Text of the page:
Unravelling Eve

Episodes

First
Broadcast
Comments
20111205

Women who've suffered psychotic illness after childbirth talk about their journey back to recovery.

Between one in 500 and one in a thousand women suffer from postpartum psychosis after childbirth.

It's an illness which often appears rapidly and without warning and leaves women in the grip of psychotic delusions or of mania.

They talk of losing touch with reality and feeling split and fragmented.

However, because it's comparatively rare and can happen to women with no history of mental illness, postpartum psychosis may go undiagnosed or be confused with post natal depression.

In fact if it's treated properly, recovery from this very severe disorder can be very swift.

Now Radio 4 has been offered unique access to a group of women who have experienced the illness.

They're taking part in an art project, funded by the Wellcome Trust, whose aim is to raise awareness of the condition.

As they meet at a workshop and in the artist Joan Molloy's studio they talk openly about what they went through, the hallucinations they suffered in the depths of the psychosis and their journey back to health.

They also tackle the difficult topics of whether they wanted to harm themselves or their baby, the decision about whether to have a second child, and their perception of themselves as mothers.

The art project is supported by leading perinatal psychiatrist, Dr Ian Jones, who is working with teams in Cardiff and Birmingham universities to try to discover what it is about the physical experience of childbirth that triggers the illness.

He tells us if they were able to establish whether some women had a genetic pre-disposition to the condition, it would be possible to predict which women were at high risk and to take the right steps before rather than after the illness has struck.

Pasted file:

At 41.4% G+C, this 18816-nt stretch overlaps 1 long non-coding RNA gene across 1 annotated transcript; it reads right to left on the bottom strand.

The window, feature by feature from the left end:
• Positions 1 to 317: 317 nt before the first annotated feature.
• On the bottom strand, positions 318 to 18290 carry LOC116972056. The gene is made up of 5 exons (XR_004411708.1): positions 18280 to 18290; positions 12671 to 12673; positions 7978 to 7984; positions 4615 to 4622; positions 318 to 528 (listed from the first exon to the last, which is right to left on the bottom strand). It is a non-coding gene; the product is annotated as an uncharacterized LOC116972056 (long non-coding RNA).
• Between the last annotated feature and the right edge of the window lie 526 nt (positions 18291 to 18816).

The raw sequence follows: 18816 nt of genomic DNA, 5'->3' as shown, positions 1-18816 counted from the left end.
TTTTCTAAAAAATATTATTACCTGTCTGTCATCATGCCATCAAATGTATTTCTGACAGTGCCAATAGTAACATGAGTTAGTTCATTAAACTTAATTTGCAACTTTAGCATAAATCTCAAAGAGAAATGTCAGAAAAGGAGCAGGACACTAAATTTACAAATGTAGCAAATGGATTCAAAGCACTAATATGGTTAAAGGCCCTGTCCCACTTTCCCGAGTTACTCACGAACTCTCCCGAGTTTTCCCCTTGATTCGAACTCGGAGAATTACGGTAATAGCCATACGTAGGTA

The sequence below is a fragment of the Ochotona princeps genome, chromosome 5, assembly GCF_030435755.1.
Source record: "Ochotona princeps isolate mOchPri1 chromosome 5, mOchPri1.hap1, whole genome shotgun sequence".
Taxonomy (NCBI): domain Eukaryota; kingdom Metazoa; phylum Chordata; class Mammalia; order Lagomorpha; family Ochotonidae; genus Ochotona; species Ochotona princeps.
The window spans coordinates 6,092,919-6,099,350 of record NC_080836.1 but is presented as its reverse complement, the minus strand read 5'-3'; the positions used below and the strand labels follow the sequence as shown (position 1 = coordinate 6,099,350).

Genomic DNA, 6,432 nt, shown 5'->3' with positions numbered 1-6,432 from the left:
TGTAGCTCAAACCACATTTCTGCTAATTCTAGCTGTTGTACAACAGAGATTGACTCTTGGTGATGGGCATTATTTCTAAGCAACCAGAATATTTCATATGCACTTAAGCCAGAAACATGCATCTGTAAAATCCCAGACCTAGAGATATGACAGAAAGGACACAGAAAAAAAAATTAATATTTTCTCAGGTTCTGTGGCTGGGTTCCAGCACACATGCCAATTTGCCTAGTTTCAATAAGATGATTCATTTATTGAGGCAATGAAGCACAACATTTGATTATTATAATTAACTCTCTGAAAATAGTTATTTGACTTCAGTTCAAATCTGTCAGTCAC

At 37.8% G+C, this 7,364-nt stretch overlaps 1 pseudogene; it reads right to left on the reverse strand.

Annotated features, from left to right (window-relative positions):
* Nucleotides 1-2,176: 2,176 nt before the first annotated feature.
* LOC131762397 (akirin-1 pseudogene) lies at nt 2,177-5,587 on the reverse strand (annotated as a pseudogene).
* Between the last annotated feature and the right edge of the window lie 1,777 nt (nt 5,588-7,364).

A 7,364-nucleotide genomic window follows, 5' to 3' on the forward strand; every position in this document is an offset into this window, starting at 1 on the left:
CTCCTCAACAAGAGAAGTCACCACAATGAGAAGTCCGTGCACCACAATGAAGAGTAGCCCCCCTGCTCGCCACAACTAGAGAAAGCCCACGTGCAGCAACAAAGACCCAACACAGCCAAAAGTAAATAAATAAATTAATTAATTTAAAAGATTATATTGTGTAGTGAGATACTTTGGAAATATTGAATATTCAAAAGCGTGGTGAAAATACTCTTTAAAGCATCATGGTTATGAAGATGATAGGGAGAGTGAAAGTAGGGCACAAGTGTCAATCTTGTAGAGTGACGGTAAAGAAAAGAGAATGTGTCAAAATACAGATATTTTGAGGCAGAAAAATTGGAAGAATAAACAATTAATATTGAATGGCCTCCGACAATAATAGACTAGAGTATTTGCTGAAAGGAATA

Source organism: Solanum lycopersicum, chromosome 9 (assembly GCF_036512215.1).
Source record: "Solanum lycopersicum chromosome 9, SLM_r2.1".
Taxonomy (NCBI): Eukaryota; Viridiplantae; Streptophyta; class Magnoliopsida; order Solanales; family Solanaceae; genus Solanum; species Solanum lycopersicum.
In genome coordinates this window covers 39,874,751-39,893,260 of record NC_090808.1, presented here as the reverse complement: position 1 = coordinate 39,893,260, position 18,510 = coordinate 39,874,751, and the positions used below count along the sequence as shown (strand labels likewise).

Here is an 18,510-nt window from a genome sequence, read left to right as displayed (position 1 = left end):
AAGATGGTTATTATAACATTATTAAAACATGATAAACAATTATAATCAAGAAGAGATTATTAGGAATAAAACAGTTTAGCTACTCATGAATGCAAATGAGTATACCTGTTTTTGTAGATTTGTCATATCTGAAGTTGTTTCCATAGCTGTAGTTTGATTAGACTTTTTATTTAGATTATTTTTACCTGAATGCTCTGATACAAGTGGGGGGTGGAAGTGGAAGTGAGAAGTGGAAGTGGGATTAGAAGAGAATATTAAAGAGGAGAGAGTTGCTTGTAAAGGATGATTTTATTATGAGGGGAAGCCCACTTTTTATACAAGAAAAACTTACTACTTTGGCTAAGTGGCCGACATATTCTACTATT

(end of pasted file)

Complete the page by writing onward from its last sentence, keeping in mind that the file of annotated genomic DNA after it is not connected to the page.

Presented by former journalist - Clare Dolman, who suffered an episode of post partum psychosis herself after the birth of her first child twenty two years ago.

She is the founder of Action on Postpartum psychosis and now works to raise awareness of the disorder.

Producer: Philippa Goodrich

A White Pebble Media production for BBC Radio 4.

Women who have suffered psychotic illness after childbirth talk about their recovery.

20111205

Women who've suffered psychotic illness after childbirth talk about their journey back to recovery.

Between one in 500 and one in a thousand women suffer from postpartum psychosis after childbirth.

It's an illness which often appears rapidly and without warning and leaves women in the grip of psychotic delusions or of mania.

They talk of losing touch with reality and feeling split and fragmented.

However, because it's comparatively rare and can happen to women with no history of mental illness, postpartum psychosis may go undiagnosed or be confused with post natal depression.

In fact if it's treated properly, recovery from this very severe disorder can be very swift.

Now Radio 4 has been offered unique access to a group of women who have experienced the illness.

They're taking part in an art project, funded by the Wellcome Trust, whose aim is to raise awareness of the condition.

As they meet at a workshop and in the artist Joan Molloy's studio they talk openly about what they went through, the hallucinations they suffered in the depths of the psychosis and their journey back to health.